How we Redux — Part 3 (Domain)

Welcome to Part 3 of “How we Redux”! I’m your host Abhi Aiyer, and today we have on the show: Domain State Logic.

If you haven't read Part 1 or 2 you can find them:

Alright, let’s get this show started. Today we’re going to build all the Meteor related pieces of our Todo App and give you your first taste of some Redux philosophy.

First things, first

We need to store our Todos somewhere. Good thing we can create collections in Meteor, backed by MongoDB.

Voila! There you go. A todos collection with reference to the Todos namespace on both client and server.


Next we’ll make some publications for our Todo App to subscribe on the client. If you want to step through a “History of Data Management”, check out my blog post about that here and read about Pub/Sub here. Credit to Sacha Greif for that amazing post. Our publications need to handle 2 things. The current filter of todos and the current page “skip”. Since we’re using MongoDB we need to use skip values to paginate our collections.

So let’s break this publication down. We’re publishing our Todos based on a filter value from the client. Let’s clean up this publication a bit:

This last thing we need to do is publish the total count of Todos we have to wrap up our architecture for a paginated Todo list. We’ll add the Publish Counts package to achieve this:

meteor add tmeasday:publish-counts

This allows us to publish cursors to the client to hold the count for the total number of Todos we have based on the query not limited by the “limit” param on our Mongo find.

Now on the client we can grab the count of todos via:


Method Time

Okay, let’s make some Meteor Methods. I’m going to preach against allow/deny rules and say Methods in a Redux-Meteor implementation are the only way to interact with the server.

Meteor methods are not PURE because they mutate the state of the database, so we keep this state managed via Meteor’s DDP and Minimongo relationship. I would start considering these as “Side Effect” actions and treat them as you would some asynchronous call you make in Redux. We’ll come back to this when we hook up our Redux-related goods to Meteor.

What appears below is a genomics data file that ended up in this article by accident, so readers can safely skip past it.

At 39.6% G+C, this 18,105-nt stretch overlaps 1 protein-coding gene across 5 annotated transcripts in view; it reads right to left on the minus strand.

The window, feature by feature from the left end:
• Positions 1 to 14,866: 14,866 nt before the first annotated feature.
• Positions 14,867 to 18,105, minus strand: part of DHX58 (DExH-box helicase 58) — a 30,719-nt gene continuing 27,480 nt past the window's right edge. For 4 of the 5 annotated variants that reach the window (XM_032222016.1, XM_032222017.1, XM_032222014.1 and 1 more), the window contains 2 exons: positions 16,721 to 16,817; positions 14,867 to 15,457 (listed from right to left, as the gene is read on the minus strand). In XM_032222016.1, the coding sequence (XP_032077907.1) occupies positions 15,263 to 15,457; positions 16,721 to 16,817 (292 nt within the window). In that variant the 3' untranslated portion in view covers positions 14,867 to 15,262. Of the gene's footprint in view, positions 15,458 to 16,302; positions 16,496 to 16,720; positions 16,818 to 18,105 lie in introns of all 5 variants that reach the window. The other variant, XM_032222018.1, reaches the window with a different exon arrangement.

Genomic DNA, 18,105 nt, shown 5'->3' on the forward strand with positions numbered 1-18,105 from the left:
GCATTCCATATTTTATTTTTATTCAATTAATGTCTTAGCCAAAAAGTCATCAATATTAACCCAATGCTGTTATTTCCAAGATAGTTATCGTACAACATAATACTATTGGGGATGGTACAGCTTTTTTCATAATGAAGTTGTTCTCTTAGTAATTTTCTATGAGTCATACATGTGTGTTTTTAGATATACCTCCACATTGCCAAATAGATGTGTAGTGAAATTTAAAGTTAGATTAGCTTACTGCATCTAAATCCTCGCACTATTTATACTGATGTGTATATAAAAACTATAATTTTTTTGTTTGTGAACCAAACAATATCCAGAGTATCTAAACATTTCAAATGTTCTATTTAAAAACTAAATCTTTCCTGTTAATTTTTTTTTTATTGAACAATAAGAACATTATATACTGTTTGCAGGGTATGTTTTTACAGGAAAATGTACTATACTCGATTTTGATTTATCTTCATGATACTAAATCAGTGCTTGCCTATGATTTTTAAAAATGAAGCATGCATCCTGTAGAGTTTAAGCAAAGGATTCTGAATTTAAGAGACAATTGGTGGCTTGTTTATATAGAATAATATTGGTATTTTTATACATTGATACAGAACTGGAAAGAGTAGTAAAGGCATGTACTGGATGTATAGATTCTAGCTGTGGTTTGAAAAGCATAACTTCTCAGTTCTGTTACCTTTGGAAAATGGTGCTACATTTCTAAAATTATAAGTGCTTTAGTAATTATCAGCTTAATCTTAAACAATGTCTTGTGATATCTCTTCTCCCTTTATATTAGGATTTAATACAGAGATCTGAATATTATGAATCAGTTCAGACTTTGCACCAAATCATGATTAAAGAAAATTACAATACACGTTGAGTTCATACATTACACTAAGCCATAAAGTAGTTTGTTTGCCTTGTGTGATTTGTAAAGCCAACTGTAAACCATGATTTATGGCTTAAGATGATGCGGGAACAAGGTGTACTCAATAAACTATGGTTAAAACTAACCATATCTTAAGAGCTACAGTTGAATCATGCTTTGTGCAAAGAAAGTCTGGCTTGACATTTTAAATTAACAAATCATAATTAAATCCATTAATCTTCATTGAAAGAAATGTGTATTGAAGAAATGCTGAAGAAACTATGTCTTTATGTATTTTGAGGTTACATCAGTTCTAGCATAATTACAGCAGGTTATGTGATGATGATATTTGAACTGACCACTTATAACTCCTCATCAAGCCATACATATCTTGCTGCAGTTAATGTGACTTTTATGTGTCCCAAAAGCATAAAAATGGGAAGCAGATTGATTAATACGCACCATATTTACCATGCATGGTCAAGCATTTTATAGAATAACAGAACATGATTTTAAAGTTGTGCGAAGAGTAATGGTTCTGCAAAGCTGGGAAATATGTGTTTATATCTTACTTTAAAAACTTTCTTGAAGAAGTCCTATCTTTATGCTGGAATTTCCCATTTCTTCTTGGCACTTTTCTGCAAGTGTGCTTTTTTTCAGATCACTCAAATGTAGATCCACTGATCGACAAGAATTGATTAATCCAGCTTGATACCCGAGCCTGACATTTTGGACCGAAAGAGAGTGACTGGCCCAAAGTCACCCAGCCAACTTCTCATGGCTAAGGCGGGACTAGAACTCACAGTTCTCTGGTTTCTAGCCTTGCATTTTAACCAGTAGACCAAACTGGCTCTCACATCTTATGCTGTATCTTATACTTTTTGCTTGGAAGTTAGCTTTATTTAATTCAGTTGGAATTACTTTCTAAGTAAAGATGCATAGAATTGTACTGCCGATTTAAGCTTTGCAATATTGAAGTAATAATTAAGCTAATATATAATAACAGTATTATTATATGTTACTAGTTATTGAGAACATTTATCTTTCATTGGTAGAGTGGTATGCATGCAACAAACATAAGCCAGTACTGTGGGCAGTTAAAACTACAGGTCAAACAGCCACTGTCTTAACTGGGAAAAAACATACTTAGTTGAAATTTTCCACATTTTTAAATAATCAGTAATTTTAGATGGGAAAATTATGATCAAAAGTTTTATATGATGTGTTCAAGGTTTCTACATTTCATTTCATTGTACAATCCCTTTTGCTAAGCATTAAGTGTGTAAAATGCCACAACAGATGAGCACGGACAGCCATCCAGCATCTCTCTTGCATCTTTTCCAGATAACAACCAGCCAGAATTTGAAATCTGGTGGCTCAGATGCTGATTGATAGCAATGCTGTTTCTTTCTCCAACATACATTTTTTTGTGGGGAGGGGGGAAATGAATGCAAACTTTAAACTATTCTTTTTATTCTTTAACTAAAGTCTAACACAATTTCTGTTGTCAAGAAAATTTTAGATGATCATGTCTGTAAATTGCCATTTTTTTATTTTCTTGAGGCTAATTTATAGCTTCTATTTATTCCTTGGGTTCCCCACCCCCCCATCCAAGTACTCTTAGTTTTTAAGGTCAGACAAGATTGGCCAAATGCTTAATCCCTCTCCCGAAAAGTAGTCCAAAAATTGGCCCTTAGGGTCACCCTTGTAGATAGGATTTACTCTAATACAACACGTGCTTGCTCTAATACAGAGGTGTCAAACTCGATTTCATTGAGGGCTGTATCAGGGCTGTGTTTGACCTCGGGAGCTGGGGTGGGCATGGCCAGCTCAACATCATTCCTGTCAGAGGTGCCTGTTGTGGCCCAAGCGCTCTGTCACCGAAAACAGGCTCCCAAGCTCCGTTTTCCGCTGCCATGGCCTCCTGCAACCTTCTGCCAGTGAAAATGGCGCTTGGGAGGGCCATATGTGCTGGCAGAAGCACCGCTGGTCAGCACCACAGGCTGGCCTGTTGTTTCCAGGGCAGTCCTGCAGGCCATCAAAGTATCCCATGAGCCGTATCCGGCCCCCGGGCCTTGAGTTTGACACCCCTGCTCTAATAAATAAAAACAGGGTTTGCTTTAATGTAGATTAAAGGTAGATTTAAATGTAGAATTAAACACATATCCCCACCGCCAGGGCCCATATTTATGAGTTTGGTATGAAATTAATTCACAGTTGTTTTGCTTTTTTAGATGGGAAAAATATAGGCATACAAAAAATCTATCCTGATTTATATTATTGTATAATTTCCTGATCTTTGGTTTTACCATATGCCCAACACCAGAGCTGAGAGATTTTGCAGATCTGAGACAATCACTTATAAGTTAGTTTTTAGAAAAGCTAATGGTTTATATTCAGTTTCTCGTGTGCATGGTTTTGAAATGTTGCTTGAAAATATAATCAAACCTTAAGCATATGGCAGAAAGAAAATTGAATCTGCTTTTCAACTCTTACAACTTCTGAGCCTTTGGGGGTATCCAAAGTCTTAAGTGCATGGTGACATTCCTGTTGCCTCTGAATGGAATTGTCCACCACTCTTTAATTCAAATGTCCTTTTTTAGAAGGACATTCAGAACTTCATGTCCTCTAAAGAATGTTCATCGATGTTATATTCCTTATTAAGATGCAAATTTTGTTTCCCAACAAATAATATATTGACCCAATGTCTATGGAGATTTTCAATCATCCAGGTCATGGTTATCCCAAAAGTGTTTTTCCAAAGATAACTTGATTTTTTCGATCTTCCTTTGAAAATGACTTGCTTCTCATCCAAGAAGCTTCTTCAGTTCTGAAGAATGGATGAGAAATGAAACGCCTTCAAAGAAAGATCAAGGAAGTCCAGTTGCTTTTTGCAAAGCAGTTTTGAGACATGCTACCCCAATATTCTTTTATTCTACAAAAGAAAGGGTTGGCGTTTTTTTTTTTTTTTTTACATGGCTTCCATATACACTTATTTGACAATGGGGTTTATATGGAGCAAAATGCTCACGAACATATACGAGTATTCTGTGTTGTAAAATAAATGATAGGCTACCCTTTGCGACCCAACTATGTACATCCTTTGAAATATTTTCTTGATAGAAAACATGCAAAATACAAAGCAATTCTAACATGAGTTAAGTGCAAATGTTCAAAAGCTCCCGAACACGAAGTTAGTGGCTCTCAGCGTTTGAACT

We’ll make 2 Methods. One for adding todos and one for toggling them “completed” or not.

The first method addTodo is pretty simple. We’ll take text from the client input and insert it into our Todos collection. If you need the response of the method to have data, return the todos like I have above to get the _id of that item in the response.

The second method is the toggleTodo. We find the todo we’re updating, see what the state of completion is and inverse it. With a simple update, boom, our item is complete or incomplete.

Expose the methods through ActionCreators

Now that we have a way to interface with our server, let’s expose this by writing some actions our UI can take. Now what I’m about to describe to you is called the ActionCreator pattern in Redux. The ActionCreator belongs to the layer that separates your UI Visuals from your UI business logic. I call this layer the “Action Layer”, and this is the only place you write business logic on the client. As our application matures, we don’t know where our front end decisions may go. Using React may be an afterthought and the latest and greatest is out and about. Having an architecture like this decoupled from your view allows your business logic to be reused as the visuals change on your website. Remember, Redux is an architectural pattern with a library to enforce it.

Let’s write 2 Actions to represent our meteor methods, or “Side Effect” actions. To accomplish this, we’ll be using the ‘redux-thunk’. What is the thunkMiddleware?

Redux Thunk allows you to write action creators that return a function instead of an action. The function you dispatch inner function receives the store methods dispatch and getState() as parameters. — Dan Abramov

We have written two ActionCreator functions that will take some inputs from the UI calling them and return a function to the Store’s dispatch method. This function we return will deal with the side-effects executed in the system. In traditional Redux, this would be used to make AJAX calls and handle other functions that may mutate the state. More on Thunk later when we tackle the Store and component level tasks.


Stop what you’re doing and go read about actions.

Redux Thunk:


Flux Actions:

I can’t stress to you how much, that when it comes to Flux and Meteor, ACTIONS ARE EVERYTHING. Actions are powerful. Actions are how we get the job done. I could devote a whole post just on how Actions are amazing…but do your homework and I’ll see you in Part 4.

If you like this series, recommend it to your friends! Follow me on twitter: @abhiaiyer

Getting into React? Check out my post on JSX here.

Part 4: